What’s more, a global survey released in November 2019 revealed that in every country researched—Canada included—both men and women are less comfortable about women being CEOs. (This despite the fact that women-run companies have been outperforming those with men at the helm.) Stephania Varalli, co-CEO at advocacy organization Women of Influence, responded to this disheartening news in a Toronto Star interview: “It goes back to kind of an unconscious bias of putting men in certain roles and women in certain roles, and that’s something that takes some time to change.”
While unconscious biases are clearly pervasive, they don’t have to be left unchecked. Some companies have introduced hiring practices and policies that eliminate the possibility of gender bias. For example, starting in the 1950s, many symphony orchestras introduced blind auditions—when a musician seeking to be hired plays from behind a screen to conceal their identity and gender—so decisions can be based solely on the merits of their performance. This practice led to a 30 percent increase in the hiring of women musicians between the 1970s and 1990s.
According to social psychology professor Nilanjana Dasgupta, who has studied implicit prejudice for more than a decade, we shouldn’t think about unconscious biases as hard-wired personality traits. Instead, they are “reflections of local environments and communities. Changes in local environments,” she adds, “produce corresponding changes in people’s implicit attitudes and beliefs.” Rather than deny our biases, in other words, we can start by owning them—then do something about them.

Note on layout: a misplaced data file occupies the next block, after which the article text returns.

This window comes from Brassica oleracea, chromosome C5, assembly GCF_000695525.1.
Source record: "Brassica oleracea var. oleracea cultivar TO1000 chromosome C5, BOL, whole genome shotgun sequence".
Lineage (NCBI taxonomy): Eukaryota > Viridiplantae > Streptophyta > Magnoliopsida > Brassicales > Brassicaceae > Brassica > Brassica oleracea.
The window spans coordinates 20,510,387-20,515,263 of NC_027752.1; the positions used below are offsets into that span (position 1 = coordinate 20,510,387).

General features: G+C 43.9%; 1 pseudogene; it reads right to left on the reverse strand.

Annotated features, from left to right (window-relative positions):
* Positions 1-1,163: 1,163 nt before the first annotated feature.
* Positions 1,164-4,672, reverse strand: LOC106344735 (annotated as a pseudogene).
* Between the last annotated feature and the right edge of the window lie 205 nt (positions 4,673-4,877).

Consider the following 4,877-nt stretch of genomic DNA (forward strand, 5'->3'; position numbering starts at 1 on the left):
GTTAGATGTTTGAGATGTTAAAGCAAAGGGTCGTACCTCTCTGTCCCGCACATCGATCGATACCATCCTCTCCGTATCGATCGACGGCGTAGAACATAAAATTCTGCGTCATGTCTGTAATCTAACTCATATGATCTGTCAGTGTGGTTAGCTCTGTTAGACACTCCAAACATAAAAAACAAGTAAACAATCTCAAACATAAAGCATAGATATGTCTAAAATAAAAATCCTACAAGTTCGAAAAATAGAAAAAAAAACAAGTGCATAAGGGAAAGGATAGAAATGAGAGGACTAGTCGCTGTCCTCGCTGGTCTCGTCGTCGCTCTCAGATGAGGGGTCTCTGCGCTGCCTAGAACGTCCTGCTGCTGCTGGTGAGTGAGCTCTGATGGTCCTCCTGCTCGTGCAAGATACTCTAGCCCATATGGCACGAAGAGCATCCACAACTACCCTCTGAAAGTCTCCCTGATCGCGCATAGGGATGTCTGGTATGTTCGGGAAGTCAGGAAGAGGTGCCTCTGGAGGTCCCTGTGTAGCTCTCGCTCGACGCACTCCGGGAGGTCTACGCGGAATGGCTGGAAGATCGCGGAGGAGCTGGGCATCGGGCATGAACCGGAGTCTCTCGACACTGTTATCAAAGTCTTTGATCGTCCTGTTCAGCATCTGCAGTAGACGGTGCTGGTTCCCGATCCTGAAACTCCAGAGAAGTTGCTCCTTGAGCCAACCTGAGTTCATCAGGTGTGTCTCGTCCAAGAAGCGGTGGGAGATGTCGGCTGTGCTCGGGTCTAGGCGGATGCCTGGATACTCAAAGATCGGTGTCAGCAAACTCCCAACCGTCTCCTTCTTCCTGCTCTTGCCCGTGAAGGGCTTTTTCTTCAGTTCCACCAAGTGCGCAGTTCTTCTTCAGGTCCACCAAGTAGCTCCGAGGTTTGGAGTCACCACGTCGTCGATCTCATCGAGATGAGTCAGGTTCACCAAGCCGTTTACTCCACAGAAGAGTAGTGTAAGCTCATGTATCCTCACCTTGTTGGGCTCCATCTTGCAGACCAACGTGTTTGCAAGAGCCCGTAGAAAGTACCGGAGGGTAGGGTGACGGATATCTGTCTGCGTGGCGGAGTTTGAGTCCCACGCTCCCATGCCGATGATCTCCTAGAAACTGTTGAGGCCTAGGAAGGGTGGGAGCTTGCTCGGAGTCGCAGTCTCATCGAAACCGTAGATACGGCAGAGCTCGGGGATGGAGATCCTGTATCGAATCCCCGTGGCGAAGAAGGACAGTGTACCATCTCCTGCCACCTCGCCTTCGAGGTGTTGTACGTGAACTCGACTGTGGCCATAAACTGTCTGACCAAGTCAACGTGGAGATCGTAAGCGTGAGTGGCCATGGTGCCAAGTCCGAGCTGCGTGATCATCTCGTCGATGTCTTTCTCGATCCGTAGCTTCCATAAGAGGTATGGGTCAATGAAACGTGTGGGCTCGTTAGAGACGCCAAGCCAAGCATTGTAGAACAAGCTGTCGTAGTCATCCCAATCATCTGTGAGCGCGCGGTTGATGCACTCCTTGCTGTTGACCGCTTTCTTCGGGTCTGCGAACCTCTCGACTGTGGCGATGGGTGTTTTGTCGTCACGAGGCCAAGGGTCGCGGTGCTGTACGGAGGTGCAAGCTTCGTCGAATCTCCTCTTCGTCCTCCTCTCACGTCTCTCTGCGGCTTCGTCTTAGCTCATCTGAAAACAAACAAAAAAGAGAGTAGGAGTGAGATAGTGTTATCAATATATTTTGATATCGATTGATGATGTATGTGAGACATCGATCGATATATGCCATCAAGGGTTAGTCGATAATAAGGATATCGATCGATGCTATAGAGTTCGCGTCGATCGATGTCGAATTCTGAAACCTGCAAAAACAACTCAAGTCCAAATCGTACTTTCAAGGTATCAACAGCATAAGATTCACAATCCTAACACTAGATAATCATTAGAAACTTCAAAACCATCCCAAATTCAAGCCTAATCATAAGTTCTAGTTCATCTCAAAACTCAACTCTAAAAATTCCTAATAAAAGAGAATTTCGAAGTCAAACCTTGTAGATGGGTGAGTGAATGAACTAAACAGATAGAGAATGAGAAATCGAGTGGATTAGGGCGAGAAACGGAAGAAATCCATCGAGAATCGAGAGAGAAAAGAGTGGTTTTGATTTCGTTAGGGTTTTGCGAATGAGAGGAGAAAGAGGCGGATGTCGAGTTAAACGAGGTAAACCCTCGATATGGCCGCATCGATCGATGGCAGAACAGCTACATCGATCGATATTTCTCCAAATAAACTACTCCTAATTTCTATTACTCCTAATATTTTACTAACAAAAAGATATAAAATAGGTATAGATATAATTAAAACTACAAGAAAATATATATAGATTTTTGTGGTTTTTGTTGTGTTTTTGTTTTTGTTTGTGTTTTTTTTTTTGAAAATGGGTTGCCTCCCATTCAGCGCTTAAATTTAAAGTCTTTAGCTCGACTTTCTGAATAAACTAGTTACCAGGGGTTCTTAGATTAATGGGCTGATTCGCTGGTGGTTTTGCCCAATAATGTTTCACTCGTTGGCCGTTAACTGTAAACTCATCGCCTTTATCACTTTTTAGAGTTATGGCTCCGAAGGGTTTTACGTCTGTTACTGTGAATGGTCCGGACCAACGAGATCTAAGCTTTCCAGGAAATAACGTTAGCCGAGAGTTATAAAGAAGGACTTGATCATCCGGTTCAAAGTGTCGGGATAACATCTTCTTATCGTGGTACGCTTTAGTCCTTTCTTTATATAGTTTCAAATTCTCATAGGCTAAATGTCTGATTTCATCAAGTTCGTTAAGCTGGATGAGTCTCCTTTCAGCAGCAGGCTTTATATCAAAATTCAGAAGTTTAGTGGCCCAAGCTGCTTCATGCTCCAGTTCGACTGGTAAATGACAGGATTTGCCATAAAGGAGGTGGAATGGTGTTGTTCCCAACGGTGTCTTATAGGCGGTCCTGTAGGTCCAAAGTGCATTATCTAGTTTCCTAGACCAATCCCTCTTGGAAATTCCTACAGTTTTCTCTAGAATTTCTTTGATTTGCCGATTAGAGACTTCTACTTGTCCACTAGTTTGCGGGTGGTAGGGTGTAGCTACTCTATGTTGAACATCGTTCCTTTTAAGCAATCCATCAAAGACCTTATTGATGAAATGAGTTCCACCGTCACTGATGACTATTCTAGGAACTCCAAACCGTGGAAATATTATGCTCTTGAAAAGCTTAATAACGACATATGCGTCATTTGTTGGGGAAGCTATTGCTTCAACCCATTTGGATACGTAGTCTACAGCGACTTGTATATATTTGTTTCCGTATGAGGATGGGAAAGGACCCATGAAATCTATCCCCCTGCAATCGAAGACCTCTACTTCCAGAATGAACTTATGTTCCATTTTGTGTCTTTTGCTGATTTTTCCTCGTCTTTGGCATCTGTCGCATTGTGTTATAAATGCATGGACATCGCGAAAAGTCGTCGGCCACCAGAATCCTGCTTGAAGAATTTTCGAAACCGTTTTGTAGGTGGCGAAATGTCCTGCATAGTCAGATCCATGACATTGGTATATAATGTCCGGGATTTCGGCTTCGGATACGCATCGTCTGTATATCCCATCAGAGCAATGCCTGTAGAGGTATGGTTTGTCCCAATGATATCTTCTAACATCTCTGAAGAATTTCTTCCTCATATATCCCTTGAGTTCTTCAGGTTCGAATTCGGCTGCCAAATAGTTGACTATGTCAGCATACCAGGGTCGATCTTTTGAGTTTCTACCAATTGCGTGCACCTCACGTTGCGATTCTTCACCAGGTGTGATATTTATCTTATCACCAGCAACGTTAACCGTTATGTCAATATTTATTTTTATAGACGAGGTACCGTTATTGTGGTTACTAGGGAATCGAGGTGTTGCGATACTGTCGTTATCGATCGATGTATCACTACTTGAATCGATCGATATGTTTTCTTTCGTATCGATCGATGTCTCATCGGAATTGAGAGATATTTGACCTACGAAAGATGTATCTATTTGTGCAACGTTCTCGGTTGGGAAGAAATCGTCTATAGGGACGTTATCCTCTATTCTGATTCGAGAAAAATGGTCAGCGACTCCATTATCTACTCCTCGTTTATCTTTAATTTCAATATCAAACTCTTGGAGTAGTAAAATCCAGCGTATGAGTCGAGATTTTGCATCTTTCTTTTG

Mitchell agrees. She kickstarts changes in her clients’ thinking by using thought exercises to show how unconscious bias works. “We’ll say, for instance, ‘If we think about engineers, what’s the first thing that comes to your mind?’ Or we will [name] prominent figures and ask them the same question. They have to write down what they think in that first 10 seconds, and that’s when they start realizing. They [come into training] thinking they don’t have biases, but then they see that in fact they do.”
From there, Mitchell helps people understand why biases tend to develop—”for safety, security and control over our environment and the future,” she says—and they brainstorm ways to interrupt them from emerging.
As for Yebuga, after she had a difficult conversation with her higher-ups and HR about her experiences as a Black employee at the company, they invited her to hold unconscious bias training for her colleagues. It gave her an opportunity to start the conversation.
“What I was experiencing at work had been taking a toll on my mental health,” she says. “If I was going to start my healing process, I was going to have to speak up. I was fortunate to have a platform to educate others and myself. Gradually, other employees spoke up about their experiences, and I was also pushed to examine my own unconscious bias.”
Eventually, Yebuga left that corporate job to become an educator who specializes in diversity and inclusion training for youth. She hopes that her legacy at her former workplace will be that other employees with marginalized identities can focus simply on doing their jobs.
After years of thinking about how to solve this problem, she believes the best way to dismantle these biases is to talk it out. “What it really comes down to is engaging with people that are not like you and really having honest conversations,” she says. “That means leaders have to create safe spaces where we can [admit] that we all have biases. It’s something we can’t run away from—we all need to do our part to dismantle them.”